There are so many talented amazing stylists out there at the moment. I love Maarten Van Der Horst, Anders Soelvsten Thomsen, Vanessa Reid.
What is your biggest challenge at the moment?
I want an agency; it’s getting busy. It would just be so great to have someone to fight my corner. I’m definitely lucky in the sense that I get good editorial work, but editorials are expensive. It’d be good to have someone help facilitate with getting more commercial work.
What is your take on this generation?
One thing that I actually do struggle with is the sense of entitlement that some of the new people coming up can sometimes have. When I first started I worked so long for free, I mean so so long and I always put in my all no matter what job it was. I don’t necessarily think working for free is right or morally correct in this industry but that’s a whole other story. A lot of the new assistants and interns will sign on for a shoot and then refuse to do certain tasks. It’s difficult for me to find interns or assistants who offer the willingness I gave for so many years.
That's so sad, though. The people you work with should want to put their best foot forward.
Agreed. Also if you're an intern, you definitely need to be working with somebody who appreciates the fact that you're working for free and that you're giving up your time. You both need to get something out of it. I’ll do everything in my power to make it worth their while if they’re willing to work as hard as I will alongside them.
I’ve had instances where someone helping has another job come up where it is paid, and I of course let them do that. If you won't pay, and you won't let somebody else pay him or her that’s just unnecessary and mean. But I've worked with interns before that will say, "Sorry, I've got to go now” because they have personal plans and want to leave the job early.
Yes, it's awful. It makes me feel like a fool in a way, seeing as I would have always been up for anything at work in the past. It makes me question if I was wrong to put up with the work, with some of the stuff I’ve dealt with, but then I also think, maybe I wouldn’t be where I am today without it.
It’s definitely challenging, though. I’m all for paying your dues, but I also think that the whole unpaid thing creates an unlevel playing field which puts kids who come from money at the top, as those are the ones who can afford to work for free.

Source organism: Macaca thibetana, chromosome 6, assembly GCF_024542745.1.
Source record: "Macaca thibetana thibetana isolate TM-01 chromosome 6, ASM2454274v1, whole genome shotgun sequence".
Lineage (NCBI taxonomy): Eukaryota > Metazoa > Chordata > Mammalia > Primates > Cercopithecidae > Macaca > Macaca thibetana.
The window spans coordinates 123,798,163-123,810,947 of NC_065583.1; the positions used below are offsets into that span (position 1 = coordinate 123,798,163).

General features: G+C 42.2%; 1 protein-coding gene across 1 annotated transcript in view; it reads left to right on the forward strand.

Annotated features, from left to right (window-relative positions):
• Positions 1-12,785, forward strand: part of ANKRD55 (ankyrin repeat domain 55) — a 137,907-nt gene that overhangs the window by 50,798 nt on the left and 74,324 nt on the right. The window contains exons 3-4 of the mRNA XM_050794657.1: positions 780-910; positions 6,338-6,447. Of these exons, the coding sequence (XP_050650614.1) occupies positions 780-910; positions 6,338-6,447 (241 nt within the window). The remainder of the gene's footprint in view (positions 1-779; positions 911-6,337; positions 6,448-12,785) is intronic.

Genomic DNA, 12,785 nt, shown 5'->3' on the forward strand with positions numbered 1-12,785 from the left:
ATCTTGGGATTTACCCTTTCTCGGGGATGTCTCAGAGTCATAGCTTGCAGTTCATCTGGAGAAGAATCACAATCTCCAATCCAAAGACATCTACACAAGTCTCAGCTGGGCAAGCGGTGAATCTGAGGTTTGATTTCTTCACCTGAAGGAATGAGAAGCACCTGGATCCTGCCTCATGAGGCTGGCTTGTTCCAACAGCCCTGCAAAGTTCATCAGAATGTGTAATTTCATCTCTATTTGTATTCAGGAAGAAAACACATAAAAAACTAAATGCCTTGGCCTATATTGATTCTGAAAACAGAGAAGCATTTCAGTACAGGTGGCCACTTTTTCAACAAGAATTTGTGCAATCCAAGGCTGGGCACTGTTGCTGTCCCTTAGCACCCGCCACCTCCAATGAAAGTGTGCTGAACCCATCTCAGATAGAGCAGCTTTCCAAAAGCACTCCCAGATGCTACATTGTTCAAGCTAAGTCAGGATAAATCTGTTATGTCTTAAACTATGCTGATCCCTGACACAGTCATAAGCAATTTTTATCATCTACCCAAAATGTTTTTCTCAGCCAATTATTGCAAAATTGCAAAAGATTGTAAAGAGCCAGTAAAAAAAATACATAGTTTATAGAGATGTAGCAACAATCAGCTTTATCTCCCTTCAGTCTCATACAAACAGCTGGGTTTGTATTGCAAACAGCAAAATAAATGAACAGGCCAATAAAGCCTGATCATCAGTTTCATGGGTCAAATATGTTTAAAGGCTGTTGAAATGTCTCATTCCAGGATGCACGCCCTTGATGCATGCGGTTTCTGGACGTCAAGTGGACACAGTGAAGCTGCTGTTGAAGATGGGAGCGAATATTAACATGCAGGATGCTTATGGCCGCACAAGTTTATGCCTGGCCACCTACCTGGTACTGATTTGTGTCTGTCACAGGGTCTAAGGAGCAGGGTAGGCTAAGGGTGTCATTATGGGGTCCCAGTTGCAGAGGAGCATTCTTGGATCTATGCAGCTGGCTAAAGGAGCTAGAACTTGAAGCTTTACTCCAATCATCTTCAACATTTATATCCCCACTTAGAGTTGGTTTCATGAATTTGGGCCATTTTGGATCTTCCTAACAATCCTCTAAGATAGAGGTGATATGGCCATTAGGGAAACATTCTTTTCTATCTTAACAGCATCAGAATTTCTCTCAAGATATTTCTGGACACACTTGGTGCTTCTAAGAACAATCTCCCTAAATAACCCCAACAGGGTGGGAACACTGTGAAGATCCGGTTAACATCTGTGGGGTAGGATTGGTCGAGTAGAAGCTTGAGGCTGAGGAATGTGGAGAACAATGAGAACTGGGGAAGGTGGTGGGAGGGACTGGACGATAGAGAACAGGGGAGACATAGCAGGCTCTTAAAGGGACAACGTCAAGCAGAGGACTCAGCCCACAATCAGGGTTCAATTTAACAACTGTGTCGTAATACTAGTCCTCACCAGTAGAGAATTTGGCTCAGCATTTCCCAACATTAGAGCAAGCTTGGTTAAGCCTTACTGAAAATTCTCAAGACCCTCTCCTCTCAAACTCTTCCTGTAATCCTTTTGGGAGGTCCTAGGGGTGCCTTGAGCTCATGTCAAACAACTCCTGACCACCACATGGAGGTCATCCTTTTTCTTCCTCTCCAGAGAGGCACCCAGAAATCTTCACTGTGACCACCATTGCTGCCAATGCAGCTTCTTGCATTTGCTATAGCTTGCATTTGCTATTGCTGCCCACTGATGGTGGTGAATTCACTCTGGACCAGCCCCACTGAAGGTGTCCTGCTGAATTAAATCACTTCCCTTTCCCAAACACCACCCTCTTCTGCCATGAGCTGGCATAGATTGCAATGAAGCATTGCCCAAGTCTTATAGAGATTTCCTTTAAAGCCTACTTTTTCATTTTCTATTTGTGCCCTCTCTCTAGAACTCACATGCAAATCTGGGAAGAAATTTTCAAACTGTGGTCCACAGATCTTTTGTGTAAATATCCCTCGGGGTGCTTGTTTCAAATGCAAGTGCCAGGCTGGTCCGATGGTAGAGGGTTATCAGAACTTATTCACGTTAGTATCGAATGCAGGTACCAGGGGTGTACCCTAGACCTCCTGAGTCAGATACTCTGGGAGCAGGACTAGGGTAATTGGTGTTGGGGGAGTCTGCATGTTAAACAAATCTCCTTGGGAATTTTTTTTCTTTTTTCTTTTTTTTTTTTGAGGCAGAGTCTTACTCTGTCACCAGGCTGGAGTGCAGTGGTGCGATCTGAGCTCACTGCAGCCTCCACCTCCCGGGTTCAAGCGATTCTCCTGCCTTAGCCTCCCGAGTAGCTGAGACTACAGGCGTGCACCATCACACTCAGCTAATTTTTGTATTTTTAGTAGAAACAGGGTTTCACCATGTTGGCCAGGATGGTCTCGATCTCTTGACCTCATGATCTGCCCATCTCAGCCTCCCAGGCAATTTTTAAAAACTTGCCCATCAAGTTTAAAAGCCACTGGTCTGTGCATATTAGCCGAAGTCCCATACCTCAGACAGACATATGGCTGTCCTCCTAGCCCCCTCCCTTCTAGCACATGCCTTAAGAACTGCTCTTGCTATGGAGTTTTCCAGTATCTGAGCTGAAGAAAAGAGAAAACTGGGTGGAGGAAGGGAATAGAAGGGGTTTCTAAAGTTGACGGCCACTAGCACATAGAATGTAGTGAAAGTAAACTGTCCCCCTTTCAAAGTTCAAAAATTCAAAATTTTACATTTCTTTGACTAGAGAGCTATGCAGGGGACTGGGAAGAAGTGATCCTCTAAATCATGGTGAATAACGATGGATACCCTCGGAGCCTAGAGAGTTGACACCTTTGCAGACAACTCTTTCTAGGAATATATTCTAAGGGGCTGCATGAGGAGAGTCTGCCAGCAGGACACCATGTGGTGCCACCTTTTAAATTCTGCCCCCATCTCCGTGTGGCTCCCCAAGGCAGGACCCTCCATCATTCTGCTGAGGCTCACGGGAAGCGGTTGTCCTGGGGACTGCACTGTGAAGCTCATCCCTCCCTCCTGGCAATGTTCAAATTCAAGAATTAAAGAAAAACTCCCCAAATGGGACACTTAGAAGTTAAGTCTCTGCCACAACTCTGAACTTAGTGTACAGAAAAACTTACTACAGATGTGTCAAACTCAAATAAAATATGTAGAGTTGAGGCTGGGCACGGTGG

I struggle with that as well but I think that the people who don’t come from money still get there; it just takes a bit longer.
Then again everything's an unlevel playing field; some people are just born with a ridiculous amount of creative talent.
Yeah, totally, 100%.
Are there any specifics you like about the fashion industry today?
There’s so much that I love. Oh God, where do I start? People are open to seeing new and old talent. I love that it's about finding new faces, visions, and voices. I definitely feel it’s a real London thing, but I’m sure it’s like that in other places. There's just loads of exciting stuff happening, particularly in London.
What separates you from everyone else?
I'm critical of my personal work, but I'm really confident in saying that I’m a good person to have on set, and work with on a team. If you have good work and you're kind and good to be around, that speaks volumes in this industry. People don’t want to work with horrible people; they just don’t. Especially as a newcomer, I think it bodes well to be a nice person. In some light, my work probably could be the same as a lot of other people’s. I hope it translates as colorful and youthful, decorated, fun and a bit carefree. But I think that it’s super important at the end of the day to be a good person to work with or for.
And where do you want to go?
Yeah, you know what? I really, really love my job. My mom once said to me when I was having a downer moment, “Ash, but what else will you do if you walked away from this?” and I said, “There's nothing else I would want to do,” I don’t want to do anything else. I think maybe that’s what gives me the drive to just keep pushing forward; it’s that there's actually no backup plan. This is it.
What would make me really happy is to just continue what I’m doing now. Being able to survive off it both creatively and personally and feel fulfilled by that work. I really respect the people that can do that; I think that’s incredible. If I managed to do that with my work while on the way then fuck, that’s awesome! I want to keep doing what I’m doing and move forward and be able to buy a glass of wine at the end of the day, cause you sure as shit will sometimes need it.
What advice would you give to someone who looks up to you?
Oh my god. Work! Be prepared to work your ass off. You will be juggling, so stay organized and put a really strong system in place. I've had a really good system in place for years, and I can't live without it. Work extremely hard, be on it, always be thinking of how to go above and beyond and ask if anybody wants extra help. Be respectful and nice to everybody that you come across, because you want to be remembered as a nice human full stop and also you never know who they might turn out to be or if they might be able to help you along the way. Another big one, know when to talk shop and know when to just talk personal. That’s something I think is quite important, and a lot of people tend to forget when their professional guard is up.
Agreed. The relationships that you create in this industry are by far the most important and not even in a where can they get me sense.
Yeah, exactly. That's why everyone in this industry makes up this really weird dysfunctional family. We're all in it together, and we all know the struggle. So yeah, do all those things! And it’s important not to take it all too seriously; we're not curing cancer here.